Meatpacking safety recommendations are largely unenforceable

The Tyson Foods pork plant is seen, Wednesday, April 22, 2020, in Perry, Iowa. AP photo

Federal recommendations meant to keep meatpacking workers safe as they return to plants that were shuttered by the coronavirus have little enforcement muscle behind them.

Posted: May 21, 2020 7:35 AM

MINNEAPOLIS (AP) — Federal recommendations meant to keep meatpacking workers safe as they return to plants that were shuttered by the coronavirus have little enforcement muscle behind them, fueling anxiety that working conditions could put employees' lives at risk.

Extensive guidance issued last month by the Occupational Safety and Health Administration and the Centers for Disease Control and Prevention recommends that meatpacking companies erect physical barriers, enforce social distancing and install more hand-sanitizing stations, among other steps. But the guidance is not mandatory.

“It’s like, ‘Here’s what we’d like you to do. But if you don’t want to do it, you don’t have to,’” said Mark Lauritsen, international vice president and director of the food processing and meatpacking division for the United Food and Commercial Workers International Union.

The pandemic is “the most massive workers’ safety crisis in many decades, and OSHA is in the closet. OSHA is hiding,” said David Michaels, an epidemiologist who was the agency's assistant secretary of labor under President Barack Obama. Michaels called on OSHA to make the guidelines mandatory and enforceable, which would include the threat of fines.

OSHA’s general guidance plainly says the recommendations are advisory and “not a standard or regulation," and they create "no new legal obligations.”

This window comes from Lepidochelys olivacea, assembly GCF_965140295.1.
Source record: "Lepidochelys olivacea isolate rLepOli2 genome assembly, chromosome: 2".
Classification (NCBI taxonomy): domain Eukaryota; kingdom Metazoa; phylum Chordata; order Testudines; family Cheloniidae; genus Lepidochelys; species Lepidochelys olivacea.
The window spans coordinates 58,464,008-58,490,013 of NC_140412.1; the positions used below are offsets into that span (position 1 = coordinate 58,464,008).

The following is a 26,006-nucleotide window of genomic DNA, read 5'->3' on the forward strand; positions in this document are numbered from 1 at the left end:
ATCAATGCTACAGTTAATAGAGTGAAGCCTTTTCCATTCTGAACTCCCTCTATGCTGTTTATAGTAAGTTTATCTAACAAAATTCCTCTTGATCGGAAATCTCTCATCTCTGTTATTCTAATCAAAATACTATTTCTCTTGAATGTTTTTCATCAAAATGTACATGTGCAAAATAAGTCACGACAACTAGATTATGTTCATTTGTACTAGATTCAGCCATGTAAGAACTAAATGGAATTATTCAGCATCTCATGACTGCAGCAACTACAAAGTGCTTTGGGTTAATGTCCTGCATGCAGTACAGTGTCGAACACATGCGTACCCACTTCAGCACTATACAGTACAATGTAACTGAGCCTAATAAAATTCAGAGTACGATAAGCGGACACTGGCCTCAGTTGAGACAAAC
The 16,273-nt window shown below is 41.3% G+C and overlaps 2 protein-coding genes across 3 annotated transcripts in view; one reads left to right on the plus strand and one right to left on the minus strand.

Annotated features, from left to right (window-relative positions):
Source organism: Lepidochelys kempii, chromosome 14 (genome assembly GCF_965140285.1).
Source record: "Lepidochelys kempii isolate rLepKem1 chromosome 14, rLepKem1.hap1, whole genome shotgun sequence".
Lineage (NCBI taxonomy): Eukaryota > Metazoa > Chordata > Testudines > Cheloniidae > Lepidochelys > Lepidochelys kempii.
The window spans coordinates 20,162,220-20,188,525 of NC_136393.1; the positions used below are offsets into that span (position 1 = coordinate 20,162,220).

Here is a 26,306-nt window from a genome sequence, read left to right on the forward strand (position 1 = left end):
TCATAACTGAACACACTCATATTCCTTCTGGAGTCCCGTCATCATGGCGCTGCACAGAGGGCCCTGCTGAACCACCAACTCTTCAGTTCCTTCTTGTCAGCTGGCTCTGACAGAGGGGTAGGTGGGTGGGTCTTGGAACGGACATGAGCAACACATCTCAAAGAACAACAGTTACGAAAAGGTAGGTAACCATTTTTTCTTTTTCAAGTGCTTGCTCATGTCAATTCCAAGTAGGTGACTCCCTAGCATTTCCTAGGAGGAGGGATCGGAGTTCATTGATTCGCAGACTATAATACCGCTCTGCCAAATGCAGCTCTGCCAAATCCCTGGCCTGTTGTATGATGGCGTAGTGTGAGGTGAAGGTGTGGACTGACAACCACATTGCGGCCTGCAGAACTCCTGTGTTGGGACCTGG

But the guidance also says employers must follow a law known as the general duty clause, which requires companies to provide a workplace free of recognized hazards. Critics say that rule is unlikely to be enforced, especially after President Donald Trump signed an executive order in April aimed at keeping meat plants open.

Already, examples have emerged of questionable enforcement efforts and pressure to keeping plants running:

— Shortly before Trump's order, state regulators in Iowa declined to inspect a Tyson Foods pork plant despite a complaint alleging workers had been exposed to the virus in crowded conditions. Documents obtained by The Associated Press show it took the Iowa division of OSHA nine days to seek a response from Tyson and eight more to get a reply. The state agency ultimately found Tyson's voluntary efforts to improve social distancing at the Perry plant were “satisfactory” and closed the case without an inspection. A week later, 730 workers — almost 60% of the workforce — had tested positive.

— In Kansas, the state softened its quarantine guidelines after industry executives pushed to allow potentially exposed employees to continue going to work, according to emails and text messages obtained by The Kansas City Star and The Wichita Eagle. The state had previously advised such employees to quarantine for two weeks, before conforming to the more lenient CDC guideline, which allows employees to continue working if they have no symptoms and use precautions. The move came after Tyson raised a concern with the state of rising worker absenteeism.